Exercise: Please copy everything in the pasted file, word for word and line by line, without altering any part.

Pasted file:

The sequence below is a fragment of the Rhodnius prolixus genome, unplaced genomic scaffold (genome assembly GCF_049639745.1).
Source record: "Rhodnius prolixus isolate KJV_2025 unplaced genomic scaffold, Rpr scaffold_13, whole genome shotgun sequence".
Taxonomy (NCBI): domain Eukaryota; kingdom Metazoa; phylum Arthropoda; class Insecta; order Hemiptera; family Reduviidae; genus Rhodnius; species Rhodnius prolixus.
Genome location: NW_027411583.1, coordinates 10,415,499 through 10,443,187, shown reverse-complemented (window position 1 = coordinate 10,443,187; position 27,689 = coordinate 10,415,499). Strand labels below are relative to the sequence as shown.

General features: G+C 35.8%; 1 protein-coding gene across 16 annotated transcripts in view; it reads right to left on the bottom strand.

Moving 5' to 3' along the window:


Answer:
The sequence below is a fragment of the Rhodnius prolixus genome, unplaced genomic scaffold (genome assembly GCF_049639745.1).
Source record: "Rhodnius prolixus isolate KJV_2025 unplaced genomic scaffold, Rpr scaffold_13, whole genome shotgun sequence".
Taxonomy (NCBI): domain Eukaryota; kingdom Metazoa; phylum Arthropoda; class Insecta; order Hemiptera; family Reduviidae; genus Rhodnius; species Rhodnius prolixus.
Genome location: NW_027411583.1, coordinates 10,415,499 through 10,443,187, shown reverse-complemented (window position 1 = coordinate 10,443,187; position 27,689 = coordinate 10,415,499). Strand labels below are relative to the sequence as shown.

General features: G+C 35.8%; 1 protein-coding gene across 16 annotated transcripts in view; it reads right to left on the bottom strand.

Moving 5' to 3' along the window: